Gender, environmental justice, and climate change

Stacey Sowards's picture

[This post is part of a series offered by IECA members attending COP22 in Marrakech.]

Today is gender day at the UN Framework Convention on Climate Change (UNFCCC), COP 22.  With that in mind, I would like to share a few thoughts about gender, environmental justice, and connections to climate change.  I attended a panel sponsored by the Women and Gender Constituency, which focused on technical, non-technical, and transformative approaches to addressing gender and climate change.  Women's leadership in all parts of the world is essential for how we understand and deal with climate change, which is even more on my mind given last week's election in the United States.

This panel highlighted several interesting approaches.  On the technical side, the Foundation Mohammed VI is working to provide solar powered cooking stoves and training on how to use them to women in southern Morocco.  These stoves help prevent the deforestation of argan trees (often used as firewood for cooking) and reduce CO2 emissions.  Furthermore, the stoves reduce toxic wood fire fumes and smoke inhalation, so they are a win-win for everyone.

Another organization, YAKKUM Emergency Unit (YEU), was recognized for its non-technical solutions.  This organization operates in Central Java (Indonesia), and focuses on water scarcity and landslide issues related to deforestation.  The organization helps local communities develop land management strategies and water saving solutions to provide clean water and sanitation for families in this region.  Women's groups are the key decision makers and implementers.

In Senegal, the organization Enda Graf Sahel, was acknowledged for its transformation solutions to climate change and gender.  4800 women fishers are being trained to protect their resources and rights in sustainable mangrove shellfishing, specifically focusing on economic empowerment and reduction of wood burning stoves.  They rely on traditional knowledge to improve the ecological aspects of fishing.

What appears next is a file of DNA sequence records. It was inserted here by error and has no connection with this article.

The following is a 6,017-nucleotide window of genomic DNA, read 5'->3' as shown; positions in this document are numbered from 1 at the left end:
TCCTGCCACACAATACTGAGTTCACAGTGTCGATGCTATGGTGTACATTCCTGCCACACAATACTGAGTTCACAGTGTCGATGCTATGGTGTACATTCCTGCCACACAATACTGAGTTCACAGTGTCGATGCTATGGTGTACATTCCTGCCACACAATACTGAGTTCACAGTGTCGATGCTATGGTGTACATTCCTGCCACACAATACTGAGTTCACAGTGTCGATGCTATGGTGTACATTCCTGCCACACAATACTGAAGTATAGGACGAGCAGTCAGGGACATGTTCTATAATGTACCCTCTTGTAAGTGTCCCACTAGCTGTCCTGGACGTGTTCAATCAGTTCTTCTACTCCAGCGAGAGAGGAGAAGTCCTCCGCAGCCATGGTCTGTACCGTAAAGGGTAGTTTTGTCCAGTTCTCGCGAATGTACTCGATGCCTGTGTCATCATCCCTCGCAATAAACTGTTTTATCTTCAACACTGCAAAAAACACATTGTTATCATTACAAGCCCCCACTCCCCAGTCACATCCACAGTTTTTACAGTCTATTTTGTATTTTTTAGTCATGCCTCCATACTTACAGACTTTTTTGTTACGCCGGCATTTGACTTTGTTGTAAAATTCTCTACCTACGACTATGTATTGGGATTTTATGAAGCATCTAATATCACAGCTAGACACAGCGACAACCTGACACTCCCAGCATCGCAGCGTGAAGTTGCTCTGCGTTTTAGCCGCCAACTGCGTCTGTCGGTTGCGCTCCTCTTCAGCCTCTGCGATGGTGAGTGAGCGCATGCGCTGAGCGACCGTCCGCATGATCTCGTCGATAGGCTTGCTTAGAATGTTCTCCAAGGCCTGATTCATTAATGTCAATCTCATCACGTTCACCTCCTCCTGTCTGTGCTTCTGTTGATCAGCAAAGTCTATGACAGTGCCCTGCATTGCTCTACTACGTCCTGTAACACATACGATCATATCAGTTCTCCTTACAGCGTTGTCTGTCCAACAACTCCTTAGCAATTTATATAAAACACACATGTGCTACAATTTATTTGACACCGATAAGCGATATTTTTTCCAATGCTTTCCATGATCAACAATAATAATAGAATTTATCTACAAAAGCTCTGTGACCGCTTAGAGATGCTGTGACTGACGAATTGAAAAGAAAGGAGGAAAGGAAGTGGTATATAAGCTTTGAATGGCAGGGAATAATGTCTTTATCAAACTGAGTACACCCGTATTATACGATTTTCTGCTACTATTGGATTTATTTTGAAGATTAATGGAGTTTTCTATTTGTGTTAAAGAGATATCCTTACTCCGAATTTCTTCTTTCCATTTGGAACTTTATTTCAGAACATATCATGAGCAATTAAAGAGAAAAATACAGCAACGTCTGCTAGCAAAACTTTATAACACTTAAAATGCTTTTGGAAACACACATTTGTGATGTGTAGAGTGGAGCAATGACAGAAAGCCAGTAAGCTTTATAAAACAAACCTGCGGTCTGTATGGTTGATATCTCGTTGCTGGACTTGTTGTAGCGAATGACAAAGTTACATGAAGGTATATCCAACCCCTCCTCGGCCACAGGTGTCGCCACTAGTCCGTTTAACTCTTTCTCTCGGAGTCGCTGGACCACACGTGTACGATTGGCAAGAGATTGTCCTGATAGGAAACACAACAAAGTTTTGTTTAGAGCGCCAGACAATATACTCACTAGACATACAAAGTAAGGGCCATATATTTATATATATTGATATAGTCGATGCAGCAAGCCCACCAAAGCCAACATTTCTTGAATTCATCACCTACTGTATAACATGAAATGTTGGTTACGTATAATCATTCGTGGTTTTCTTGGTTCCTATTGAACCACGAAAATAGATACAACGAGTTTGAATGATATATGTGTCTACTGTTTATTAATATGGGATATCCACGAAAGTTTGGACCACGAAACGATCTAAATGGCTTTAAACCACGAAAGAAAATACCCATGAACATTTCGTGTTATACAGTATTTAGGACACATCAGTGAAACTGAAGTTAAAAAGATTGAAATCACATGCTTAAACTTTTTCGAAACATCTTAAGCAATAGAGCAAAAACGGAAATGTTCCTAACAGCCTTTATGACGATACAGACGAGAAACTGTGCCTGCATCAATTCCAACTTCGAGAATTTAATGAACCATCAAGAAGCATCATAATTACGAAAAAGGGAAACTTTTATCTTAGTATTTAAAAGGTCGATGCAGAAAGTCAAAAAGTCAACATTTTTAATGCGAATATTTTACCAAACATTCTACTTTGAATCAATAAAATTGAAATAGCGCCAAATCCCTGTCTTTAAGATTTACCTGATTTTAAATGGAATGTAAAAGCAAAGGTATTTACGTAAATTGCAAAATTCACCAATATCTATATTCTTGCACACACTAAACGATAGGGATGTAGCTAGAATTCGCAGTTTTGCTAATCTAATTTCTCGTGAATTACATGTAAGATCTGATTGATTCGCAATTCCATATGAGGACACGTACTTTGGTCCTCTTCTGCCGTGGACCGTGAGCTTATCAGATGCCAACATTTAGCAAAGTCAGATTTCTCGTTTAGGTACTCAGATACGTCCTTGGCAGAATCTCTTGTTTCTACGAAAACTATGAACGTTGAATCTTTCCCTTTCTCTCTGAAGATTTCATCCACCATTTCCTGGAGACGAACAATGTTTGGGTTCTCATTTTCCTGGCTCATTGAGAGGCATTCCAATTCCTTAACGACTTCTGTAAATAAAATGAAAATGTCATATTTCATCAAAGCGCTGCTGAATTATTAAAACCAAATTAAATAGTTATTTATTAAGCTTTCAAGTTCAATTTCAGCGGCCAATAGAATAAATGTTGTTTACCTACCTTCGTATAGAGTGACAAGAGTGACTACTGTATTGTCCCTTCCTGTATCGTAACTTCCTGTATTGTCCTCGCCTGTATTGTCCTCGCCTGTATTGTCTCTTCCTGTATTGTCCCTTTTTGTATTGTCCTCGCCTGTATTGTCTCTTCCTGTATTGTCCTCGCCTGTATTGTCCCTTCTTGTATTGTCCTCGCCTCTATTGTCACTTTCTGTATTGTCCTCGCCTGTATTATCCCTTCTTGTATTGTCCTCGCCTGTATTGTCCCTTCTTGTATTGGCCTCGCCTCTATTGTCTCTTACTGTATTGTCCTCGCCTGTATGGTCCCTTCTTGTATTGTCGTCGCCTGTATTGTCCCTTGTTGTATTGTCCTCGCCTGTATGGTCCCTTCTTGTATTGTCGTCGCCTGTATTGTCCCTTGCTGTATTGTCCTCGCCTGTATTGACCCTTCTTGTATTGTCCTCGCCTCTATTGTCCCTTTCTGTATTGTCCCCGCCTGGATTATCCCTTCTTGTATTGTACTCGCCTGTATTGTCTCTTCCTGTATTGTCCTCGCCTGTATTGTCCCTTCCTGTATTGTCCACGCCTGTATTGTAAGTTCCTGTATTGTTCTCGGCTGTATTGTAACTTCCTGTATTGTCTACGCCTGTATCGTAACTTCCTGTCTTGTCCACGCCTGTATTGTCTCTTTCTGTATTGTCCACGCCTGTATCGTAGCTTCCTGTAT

These examples illustrate the importance and influence of women and culture in mobilizing people to address climate change impacts and CO2 reductions.  Working on the local level in small communities can generate big ideas that are replicable and scalable at much higher levels.  Bringing our attention to such solutions and how we can work to spread such ideas is an excellent focus for IECA members.  I feel very privileged to be able to attend such events and represent IECA at the UNFCC COP 22.



About the Author: 

Dr. Stacey Sowards is Professor & Chair, Department of Communication, The University of Texas at El Paso

Rare Program Director, UTEP-Rare Partnership in Indonesia, Philippines, Mozambique, Brazil, Colombia